man.setSessionFactory(sessionFactory());
		return man;
	}

	@Bean
	public OrderRepository orderRepo() {
		return new OrderRepository();
	}
}

… and my test can look like this:

@RunWith(SpringJUnit4ClassRunner.class)
@TransactionConfiguration(defaultRollback = true)
@ContextConfiguration(classes = { TestRepositoryConfig.class })
@Transactional
public class OrderRepositoryTest {
	@Autowired
	private OrderRepository repo;

	@Autowired
	private SessionFactory sessionFactory;

	@Test
	public void testPersistOrderWithItems() {
		Session s = sessionFactory.getCurrentSession();

		Product chestnut = new Product("Chestnut", "2.50");
		s.save(chestnut);
		Product hazelnut = new Product("Hazelnut", "5.59");
		s.save(hazelnut);

		Order order = new Order();
		order.addLine(chestnut, 20);
		order.addLine(hazelnut, 150);

		repo.saveOrder(order);
		s.flush();

		Order persistent = (Order) s.createCriteria(Order.class).uniqueResult();
		Assert.assertNotSame(0, persistent.getId());
		Assert.assertEquals(new OrderLine(chestnut, 20), persistent
				.getOrderLines().get(0));
		Assert.assertEquals(new OrderLine(hazelnut, 150), persistent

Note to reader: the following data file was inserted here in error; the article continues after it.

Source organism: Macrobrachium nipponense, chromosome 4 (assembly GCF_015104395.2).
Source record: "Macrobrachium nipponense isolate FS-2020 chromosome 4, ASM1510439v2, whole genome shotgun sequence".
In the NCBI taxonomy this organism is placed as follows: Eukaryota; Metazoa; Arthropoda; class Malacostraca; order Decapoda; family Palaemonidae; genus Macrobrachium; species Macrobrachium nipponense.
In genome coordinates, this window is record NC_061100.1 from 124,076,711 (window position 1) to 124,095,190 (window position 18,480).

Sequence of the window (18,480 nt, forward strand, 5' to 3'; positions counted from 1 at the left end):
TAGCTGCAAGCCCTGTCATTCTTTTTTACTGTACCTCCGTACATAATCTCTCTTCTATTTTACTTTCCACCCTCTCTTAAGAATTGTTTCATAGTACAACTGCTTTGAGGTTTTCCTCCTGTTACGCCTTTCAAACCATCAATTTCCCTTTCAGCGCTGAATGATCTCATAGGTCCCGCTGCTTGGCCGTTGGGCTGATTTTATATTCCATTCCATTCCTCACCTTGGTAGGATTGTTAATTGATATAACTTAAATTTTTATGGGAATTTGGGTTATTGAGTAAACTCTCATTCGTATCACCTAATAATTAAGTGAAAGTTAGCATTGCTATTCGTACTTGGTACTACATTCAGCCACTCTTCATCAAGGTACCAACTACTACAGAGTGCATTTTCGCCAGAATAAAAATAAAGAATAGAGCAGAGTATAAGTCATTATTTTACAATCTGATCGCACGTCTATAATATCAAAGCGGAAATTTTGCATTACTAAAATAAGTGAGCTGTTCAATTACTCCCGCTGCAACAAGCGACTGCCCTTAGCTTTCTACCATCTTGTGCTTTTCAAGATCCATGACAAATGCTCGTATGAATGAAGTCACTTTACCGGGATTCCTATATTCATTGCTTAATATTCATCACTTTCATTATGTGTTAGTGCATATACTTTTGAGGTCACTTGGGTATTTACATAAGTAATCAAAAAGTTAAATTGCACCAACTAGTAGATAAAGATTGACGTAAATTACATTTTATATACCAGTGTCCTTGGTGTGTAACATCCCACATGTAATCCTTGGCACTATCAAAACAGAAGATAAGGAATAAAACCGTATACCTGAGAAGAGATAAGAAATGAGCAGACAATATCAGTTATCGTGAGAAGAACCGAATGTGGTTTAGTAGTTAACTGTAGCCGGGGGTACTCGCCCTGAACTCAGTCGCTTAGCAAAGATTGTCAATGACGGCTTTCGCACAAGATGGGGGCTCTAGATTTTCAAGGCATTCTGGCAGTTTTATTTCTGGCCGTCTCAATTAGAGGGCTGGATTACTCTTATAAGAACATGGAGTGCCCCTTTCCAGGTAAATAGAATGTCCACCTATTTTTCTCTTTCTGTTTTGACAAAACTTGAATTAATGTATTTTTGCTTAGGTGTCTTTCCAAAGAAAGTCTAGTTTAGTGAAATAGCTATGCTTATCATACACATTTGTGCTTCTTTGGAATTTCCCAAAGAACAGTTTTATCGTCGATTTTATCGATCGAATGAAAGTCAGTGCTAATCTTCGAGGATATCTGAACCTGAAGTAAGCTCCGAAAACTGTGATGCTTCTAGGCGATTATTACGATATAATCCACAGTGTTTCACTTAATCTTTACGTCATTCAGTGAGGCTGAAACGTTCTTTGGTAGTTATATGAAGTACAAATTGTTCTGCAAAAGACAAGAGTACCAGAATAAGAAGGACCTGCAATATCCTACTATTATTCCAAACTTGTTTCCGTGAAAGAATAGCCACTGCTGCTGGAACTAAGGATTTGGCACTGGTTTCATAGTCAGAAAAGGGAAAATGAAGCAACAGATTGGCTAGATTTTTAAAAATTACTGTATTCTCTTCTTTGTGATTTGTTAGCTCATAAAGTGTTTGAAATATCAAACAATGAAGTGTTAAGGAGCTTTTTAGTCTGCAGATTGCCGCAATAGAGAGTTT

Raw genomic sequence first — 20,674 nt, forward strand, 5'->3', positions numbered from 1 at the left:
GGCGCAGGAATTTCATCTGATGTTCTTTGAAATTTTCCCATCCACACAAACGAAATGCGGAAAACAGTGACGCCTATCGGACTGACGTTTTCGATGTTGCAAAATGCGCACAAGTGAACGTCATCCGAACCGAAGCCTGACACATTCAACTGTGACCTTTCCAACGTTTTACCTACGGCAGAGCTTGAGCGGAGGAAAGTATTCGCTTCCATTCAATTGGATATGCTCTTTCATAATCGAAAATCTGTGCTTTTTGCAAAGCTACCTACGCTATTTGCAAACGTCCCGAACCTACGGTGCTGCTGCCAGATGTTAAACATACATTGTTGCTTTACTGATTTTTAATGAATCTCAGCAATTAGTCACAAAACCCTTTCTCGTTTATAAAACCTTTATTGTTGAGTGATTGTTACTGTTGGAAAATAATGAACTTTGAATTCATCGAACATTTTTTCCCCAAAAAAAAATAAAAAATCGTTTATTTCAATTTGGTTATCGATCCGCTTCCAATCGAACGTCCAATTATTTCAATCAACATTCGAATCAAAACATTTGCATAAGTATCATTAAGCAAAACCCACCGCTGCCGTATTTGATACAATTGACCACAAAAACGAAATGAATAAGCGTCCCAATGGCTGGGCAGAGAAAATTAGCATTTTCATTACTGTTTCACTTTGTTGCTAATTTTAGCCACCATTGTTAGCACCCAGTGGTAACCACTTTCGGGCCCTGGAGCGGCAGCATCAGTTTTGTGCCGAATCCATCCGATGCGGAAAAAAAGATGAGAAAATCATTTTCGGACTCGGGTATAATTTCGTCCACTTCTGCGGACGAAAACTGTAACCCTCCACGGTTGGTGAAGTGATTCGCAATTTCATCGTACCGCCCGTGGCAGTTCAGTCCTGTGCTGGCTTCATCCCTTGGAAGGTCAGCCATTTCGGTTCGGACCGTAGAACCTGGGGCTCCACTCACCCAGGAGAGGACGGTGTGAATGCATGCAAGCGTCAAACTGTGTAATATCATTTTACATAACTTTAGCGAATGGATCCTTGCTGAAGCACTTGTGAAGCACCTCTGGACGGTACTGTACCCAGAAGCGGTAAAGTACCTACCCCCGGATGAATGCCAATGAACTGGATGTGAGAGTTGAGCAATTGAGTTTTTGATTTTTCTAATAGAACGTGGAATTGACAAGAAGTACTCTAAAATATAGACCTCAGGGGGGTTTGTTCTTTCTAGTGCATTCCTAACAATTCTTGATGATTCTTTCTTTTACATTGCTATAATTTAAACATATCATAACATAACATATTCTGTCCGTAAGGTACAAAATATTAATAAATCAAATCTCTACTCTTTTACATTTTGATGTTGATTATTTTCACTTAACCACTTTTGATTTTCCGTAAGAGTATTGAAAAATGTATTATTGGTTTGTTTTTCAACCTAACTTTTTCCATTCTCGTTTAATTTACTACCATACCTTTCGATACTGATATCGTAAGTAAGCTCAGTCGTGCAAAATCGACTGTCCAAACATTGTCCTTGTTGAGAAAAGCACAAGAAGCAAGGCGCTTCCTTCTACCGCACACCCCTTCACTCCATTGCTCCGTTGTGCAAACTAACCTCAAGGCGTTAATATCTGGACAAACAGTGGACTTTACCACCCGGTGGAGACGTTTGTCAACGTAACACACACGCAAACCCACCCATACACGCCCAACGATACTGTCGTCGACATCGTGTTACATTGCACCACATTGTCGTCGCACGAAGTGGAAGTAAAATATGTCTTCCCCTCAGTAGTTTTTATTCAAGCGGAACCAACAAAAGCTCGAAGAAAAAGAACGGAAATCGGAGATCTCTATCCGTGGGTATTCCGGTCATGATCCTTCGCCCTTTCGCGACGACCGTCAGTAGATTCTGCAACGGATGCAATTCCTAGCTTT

.getOrderLines().get(1));
	}
}

There are a few details worth noting here, though:

  1. I marked the test @Transactional, so that I can access Session directly. In this scenario, @EnableTransactionManagement on @Configuration seems to have no effect as the test is wrapped in transaction anyway.
  2. If the test is not marked as @Transactional (sensible when it only uses @Transactional components), the transaction seems to always be committed regardless of @TransactionConfiguration settings.
  3. If the test is marked as @Transactional, @TransactionConfiguration seems to be applied by default. Even if it’s omitted the transaction will be rolled back at the end of the test, and if you want it committed you need @TransactionConfiguration(defaultRollback=false).
  4. This probably goes without saying, but the @Configuration for tests is probably different from production. Here it uses embedded H2 database, for real application I would use a test database on the same engine as production.